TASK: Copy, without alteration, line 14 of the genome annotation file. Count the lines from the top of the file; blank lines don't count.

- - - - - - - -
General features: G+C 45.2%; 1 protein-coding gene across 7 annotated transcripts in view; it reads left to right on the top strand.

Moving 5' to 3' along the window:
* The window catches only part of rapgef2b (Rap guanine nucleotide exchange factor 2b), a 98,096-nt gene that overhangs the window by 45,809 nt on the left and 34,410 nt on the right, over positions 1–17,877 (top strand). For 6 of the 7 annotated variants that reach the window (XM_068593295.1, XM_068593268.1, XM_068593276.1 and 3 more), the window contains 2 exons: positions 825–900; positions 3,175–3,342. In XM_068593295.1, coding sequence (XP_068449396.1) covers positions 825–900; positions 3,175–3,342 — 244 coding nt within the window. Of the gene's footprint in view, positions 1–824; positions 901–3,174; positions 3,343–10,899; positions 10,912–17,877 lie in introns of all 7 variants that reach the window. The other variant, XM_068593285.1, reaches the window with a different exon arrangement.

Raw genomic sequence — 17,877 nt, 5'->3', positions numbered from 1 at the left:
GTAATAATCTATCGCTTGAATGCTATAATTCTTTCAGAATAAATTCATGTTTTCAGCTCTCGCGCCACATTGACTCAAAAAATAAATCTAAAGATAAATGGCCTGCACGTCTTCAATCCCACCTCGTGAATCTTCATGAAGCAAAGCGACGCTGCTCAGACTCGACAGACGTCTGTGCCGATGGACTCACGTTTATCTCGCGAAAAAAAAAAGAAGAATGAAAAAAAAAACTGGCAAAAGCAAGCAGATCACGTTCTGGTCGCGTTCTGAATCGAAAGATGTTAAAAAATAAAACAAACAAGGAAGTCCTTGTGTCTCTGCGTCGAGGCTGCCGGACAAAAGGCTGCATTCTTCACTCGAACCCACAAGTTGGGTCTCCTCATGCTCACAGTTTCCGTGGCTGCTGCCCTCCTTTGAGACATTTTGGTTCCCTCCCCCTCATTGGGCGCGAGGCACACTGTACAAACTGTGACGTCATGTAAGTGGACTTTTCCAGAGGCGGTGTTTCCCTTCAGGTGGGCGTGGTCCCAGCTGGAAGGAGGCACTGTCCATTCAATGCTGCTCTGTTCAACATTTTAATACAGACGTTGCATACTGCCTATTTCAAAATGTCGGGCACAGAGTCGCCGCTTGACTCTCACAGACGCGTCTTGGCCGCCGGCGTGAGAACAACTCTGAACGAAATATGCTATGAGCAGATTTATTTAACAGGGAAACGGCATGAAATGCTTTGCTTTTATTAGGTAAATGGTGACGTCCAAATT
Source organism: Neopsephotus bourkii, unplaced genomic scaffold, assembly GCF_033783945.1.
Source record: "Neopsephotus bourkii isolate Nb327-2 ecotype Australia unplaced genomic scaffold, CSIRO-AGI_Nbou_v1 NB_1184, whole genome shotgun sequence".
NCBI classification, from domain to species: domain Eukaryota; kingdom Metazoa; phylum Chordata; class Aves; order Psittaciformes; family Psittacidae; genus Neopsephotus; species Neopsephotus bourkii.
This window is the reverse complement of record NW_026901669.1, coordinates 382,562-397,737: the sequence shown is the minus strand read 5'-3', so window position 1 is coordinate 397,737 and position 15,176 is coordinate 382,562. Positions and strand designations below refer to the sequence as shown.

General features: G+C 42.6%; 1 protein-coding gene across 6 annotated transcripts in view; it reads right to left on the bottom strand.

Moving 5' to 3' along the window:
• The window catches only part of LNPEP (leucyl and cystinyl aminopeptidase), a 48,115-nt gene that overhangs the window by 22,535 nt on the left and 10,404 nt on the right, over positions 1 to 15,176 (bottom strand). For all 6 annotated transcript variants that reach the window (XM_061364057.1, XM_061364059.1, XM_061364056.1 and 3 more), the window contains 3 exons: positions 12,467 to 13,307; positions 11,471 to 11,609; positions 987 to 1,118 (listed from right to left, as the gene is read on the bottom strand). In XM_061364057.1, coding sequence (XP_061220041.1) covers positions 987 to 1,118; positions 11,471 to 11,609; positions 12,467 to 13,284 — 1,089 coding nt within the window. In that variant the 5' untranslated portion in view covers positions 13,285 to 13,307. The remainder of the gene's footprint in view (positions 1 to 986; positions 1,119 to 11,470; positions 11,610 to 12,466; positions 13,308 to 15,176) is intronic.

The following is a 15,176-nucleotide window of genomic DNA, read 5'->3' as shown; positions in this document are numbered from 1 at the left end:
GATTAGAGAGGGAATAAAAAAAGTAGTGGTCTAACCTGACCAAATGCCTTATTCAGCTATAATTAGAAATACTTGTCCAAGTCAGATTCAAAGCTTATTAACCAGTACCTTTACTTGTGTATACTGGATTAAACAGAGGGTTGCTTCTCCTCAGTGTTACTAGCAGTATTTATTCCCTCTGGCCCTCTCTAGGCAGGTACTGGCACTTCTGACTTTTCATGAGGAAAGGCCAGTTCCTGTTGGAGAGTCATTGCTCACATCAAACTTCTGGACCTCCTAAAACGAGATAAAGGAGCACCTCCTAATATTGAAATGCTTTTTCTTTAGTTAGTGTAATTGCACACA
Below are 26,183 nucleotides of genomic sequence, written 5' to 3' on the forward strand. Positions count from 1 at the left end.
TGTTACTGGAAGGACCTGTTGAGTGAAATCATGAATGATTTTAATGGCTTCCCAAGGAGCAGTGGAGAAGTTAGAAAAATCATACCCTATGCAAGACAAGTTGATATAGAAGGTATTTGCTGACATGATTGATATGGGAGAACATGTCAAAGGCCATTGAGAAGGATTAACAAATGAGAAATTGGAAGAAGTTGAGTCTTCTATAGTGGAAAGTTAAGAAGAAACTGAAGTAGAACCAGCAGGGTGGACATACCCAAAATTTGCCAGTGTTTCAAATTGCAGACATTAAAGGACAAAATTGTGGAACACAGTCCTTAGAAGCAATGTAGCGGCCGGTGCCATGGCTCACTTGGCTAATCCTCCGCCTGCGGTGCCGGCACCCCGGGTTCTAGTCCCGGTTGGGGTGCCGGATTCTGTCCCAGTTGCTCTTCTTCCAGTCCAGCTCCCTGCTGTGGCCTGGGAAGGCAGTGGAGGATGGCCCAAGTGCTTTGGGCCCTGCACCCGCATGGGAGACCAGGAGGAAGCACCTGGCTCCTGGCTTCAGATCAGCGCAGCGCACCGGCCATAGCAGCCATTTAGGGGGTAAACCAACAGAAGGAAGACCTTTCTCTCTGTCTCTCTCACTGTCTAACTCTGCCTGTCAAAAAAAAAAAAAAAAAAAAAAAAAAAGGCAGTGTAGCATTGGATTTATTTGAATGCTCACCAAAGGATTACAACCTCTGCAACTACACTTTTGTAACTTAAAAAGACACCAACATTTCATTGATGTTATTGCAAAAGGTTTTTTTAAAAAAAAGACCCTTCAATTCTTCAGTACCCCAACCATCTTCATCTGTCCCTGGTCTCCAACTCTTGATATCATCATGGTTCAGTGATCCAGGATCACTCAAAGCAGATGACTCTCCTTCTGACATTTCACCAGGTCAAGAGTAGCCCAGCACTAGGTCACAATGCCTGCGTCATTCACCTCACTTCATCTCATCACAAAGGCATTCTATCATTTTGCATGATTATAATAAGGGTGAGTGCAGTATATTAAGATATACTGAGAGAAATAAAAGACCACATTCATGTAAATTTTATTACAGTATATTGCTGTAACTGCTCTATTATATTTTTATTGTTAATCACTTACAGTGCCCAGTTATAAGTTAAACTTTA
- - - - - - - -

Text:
GATTAGAGAGGGAATAAAAAAAGTAGTGGTCTAACCTGACCAAATGCCTTATTCAGCTATAATTAGAAATACTTGTCCAAGTCAGATTCAAAGCTTATTAACCAGTACCTTTACTTGTGTATACTGGATTAAACAGAGGGTTGCTTCTCCTCAGTGTTACTAGCAGTATTTATTCCCTCTGGCCCTCTCTAGGCAGGTACTGGCACTTCTGACTTTTCATGAGGAAAGGCCAGTTCCTGTTGGAGAGTCATTGCTCACATCAAACTTCTGGACCTCCTAAAACGAGATAAAGGAGCACCTCCTAATATTGAAATGCTTTTTCTTTAGTTAGTGTAATTGCACACA